Bar Harbor Bank & Trust will have to defend itself in court against allegations that the bank allowed a now-convicted conman to steal over $1 million from an elderly widow’s estate and then tried to cover up its involvement.

Kenneth Lindell was sentenced to 10 years prison for defrauding two widows of more than $3 million. Bar Harbor Bank & Trust is now being sued over its role in the case.

The judge presiding over a lawsuit filed in Maine Business and Consumer Court by the estate’s beneficiaries issued a ruling Wednesday denying the bank’s request to be dismissed from the case. The ruling does not make a determination about whether the allegations are true, but it says the plaintiffs have the right to pursue their case against the bank.

The judge dismissed the bank from two of the 11 counts alleged by the plaintiffs but upheld the other nine. The bank responded Friday by saying it acted appropriately at all times, and that the allegations against it are without merit.

The civil case centers around Robert Kenneth Lindell Jr., a former Maine legislator and financial adviser who was convicted in November of defrauding two widows of more than $3 million in what authorities have described as one of the worst cases of elder financial abuse in the state’s history.

A Penobscot County Superior Court jury convicted Lindell on 15 counts of securities fraud, intentional evasion of Maine income tax and failure to pay Maine income tax. He was sentenced in April to 10 years in prison and ordered to pay $750,000 in restitution.

Prosecutors in the criminal case said Lindell began acting as a securities agent for Phyllis Poor of Belfast in the early 2000s and was eventually given power of attorney and named co-personal representative of Poor’s estate and trustee of accounts for her disabled veteran son, Frederic Poor, and two grandchildren. Phyllis Poor died in 2012 at age 92, leaving behind an estate valued at roughly $6.7 million.


Lindell used his access to Poor’s finances to write checks to himself and his company from the accounts of Poor’s estate, paying personal expenses with trust and estate money, prosecutors say. He also bought, renovated and lived in a home in California wine country with money from Poor’s accounts.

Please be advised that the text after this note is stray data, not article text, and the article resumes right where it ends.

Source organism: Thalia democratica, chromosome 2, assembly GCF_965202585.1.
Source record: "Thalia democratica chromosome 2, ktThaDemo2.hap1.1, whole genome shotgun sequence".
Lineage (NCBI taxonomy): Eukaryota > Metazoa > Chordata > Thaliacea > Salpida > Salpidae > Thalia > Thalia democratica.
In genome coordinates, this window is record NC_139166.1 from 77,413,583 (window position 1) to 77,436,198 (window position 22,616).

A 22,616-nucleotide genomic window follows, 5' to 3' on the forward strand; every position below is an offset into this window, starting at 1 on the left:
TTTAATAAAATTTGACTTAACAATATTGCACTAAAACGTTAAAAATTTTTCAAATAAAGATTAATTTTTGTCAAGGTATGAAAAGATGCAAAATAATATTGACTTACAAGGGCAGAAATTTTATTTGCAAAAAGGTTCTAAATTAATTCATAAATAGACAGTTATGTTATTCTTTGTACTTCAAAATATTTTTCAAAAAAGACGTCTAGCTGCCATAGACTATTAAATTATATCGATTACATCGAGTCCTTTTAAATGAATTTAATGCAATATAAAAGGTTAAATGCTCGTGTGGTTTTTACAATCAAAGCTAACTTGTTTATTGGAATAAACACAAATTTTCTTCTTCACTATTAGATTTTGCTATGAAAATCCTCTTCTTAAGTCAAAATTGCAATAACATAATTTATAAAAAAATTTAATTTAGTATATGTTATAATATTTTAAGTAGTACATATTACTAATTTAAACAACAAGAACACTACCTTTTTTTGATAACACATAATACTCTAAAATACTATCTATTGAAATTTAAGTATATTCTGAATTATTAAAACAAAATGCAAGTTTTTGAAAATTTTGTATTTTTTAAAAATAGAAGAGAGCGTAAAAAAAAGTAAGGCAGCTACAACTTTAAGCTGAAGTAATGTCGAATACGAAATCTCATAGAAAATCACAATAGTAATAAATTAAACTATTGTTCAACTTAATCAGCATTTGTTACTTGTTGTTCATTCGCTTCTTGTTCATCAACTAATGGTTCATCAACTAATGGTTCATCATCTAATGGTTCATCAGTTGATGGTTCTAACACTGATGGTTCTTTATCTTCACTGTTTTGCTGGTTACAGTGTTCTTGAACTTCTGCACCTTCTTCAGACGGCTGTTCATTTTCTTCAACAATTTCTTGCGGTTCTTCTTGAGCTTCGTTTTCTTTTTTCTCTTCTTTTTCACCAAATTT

The second widow, Gianna Lewis, lives outside Paris and has known Lindell since he was born, according to prosecutors. Lindell was the trustee for accounts set up for Lewis by her late husband, and Lindell was convicted of writing himself checks from her account and paying his personal expenses with the money.

In March, the beneficiaries of Phyllis Poor’s estate sued Lindell and three alleged co-conspirators, including Bar Harbor Trust Services, a subsidiary of Bar Harbor Bank & Trust. The plaintiffs allege that Bar Harbor knew or should have known that Lindell was withholding funds from trusts set up for Poor’s family members, of which the bank was being paid “thousands of dollars annually” to act as co-trustee.

The plaintiffs say the bank failed to notify them of Lindell’s suspicious activities regarding the trusts, and that when it became clear Bar Harbor might be accused of assisting Lindell in committing fraud, the bank hired a law firm and used money from the Poor family trusts to pay its legal fees.

“(Bar Harbor) retained the law firm of Pierce Atwood LLP to assist it in developing a strategy to conceal the activities and omissions of (the bank) while at the same time continuing to serve as administrative trustee to the trusts,” the complaint says. “It paid for its own defense lawyers … from (the trusts) in an amount of at least $6,433.19.”

In its failed motion to be dismissed from the case, Bar Harbor called the allegations against it “nonsensical” and said the bank “had no duty to ascertain” whether Lindell had properly funded the Poor trusts.


Bar Harbor said Phyllis Poor’s will had appointed Lindell her estate’s “personal trustee” and had granted him sole authority and responsibility for all matters regarding distribution of funds to the trusts’ beneficiaries, as well as all decisions regarding the acquisition and disposition of assets.

As the “administrative trustee,” the bank did not have authority to make distributions or to acquire or dispose of trust assets, it said.

Founded in 1887, Bar Harbor Bank & Trust is one of Maine’s largest banks with total assets of $3.7 billion as of June 30. The bank’s chief marketing officer, Joseph Schmitt, said Friday in a prepared statement that the bank did nothing wrong regarding the Poor family trusts.

“Bar Harbor Trust Services feels very strongly that at all times it has acted appropriately and looks forward to the opportunity to demonstrate that it performed as it was required to and that the claims alleged against it by the plaintiffs are meritless,” Schmitt said.

Sarah Irving Gilbert, partner at Camden-based law firm Camden Law LLP, is representing the Poor family members who filed the lawsuit. Gilbert said the judge’s ruling Wednesday is significant because it allows her firm to move forward with demands for documents that will show what transpired between Lindell and the bank.

She said the bank’s failure to protect the trust beneficiaries from Lindell’s theft is only half the story, and that equally damning were its efforts to cover up its involvement after the fact and obstruct the plaintiffs’ fact-finding efforts.

“The allegations against Bar Harbor Trust in this case are serious,” Gilbert said. “We’ve alleged, and we are going to be allowed to proceed, on claims that this financial institution where thousands of Mainers bank has engaged in civil conspiracy, theft and fraud.”

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